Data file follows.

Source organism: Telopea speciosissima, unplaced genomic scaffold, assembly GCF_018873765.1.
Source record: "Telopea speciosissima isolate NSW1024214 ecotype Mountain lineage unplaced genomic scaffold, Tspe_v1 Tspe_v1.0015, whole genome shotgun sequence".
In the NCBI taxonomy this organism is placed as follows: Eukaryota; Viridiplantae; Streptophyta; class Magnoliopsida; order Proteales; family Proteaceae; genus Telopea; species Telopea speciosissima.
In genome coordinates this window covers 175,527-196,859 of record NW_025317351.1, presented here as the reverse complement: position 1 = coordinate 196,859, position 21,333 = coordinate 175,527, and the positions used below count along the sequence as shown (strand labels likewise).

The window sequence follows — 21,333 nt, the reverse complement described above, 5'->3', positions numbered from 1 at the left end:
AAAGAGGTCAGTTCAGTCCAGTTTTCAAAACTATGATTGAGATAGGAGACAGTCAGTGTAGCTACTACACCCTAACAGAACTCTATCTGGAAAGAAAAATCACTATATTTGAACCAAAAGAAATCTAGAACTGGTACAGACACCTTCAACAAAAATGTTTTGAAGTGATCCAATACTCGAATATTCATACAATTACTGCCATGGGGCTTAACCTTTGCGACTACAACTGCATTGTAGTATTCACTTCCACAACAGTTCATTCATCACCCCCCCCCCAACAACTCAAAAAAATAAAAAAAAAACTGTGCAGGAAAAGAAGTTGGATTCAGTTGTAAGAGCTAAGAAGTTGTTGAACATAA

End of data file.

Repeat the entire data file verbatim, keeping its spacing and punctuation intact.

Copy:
Source organism: Telopea speciosissima, unplaced genomic scaffold, assembly GCF_018873765.1.
Source record: "Telopea speciosissima isolate NSW1024214 ecotype Mountain lineage unplaced genomic scaffold, Tspe_v1 Tspe_v1.0015, whole genome shotgun sequence".
In the NCBI taxonomy this organism is placed as follows: Eukaryota; Viridiplantae; Streptophyta; class Magnoliopsida; order Proteales; family Proteaceae; genus Telopea; species Telopea speciosissima.
In genome coordinates this window covers 175,527-196,859 of record NW_025317351.1, presented here as the reverse complement: position 1 = coordinate 196,859, position 21,333 = coordinate 175,527, and the positions used below count along the sequence as shown (strand labels likewise).

The window sequence follows — 21,333 nt, the reverse complement described above, 5'->3', positions numbered from 1 at the left end:
AAAGAGGTCAGTTCAGTCCAGTTTTCAAAACTATGATTGAGATAGGAGACAGTCAGTGTAGCTACTACACCCTAACAGAACTCTATCTGGAAAGAAAAATCACTATATTTGAACCAAAAGAAATCTAGAACTGGTACAGACACCTTCAACAAAAATGTTTTGAAGTGATCCAATACTCGAATATTCATACAATTACTGCCATGGGGCTTAACCTTTGCGACTACAACTGCATTGTAGTATTCACTTCCACAACAGTTCATTCATCACCCCCCCCCCAACAACTCAAAAAAATAAAAAAAAAACTGTGCAGGAAAAGAAGTTGGATTCAGTTGTAAGAGCTAAGAAGTTGTTGAACATAA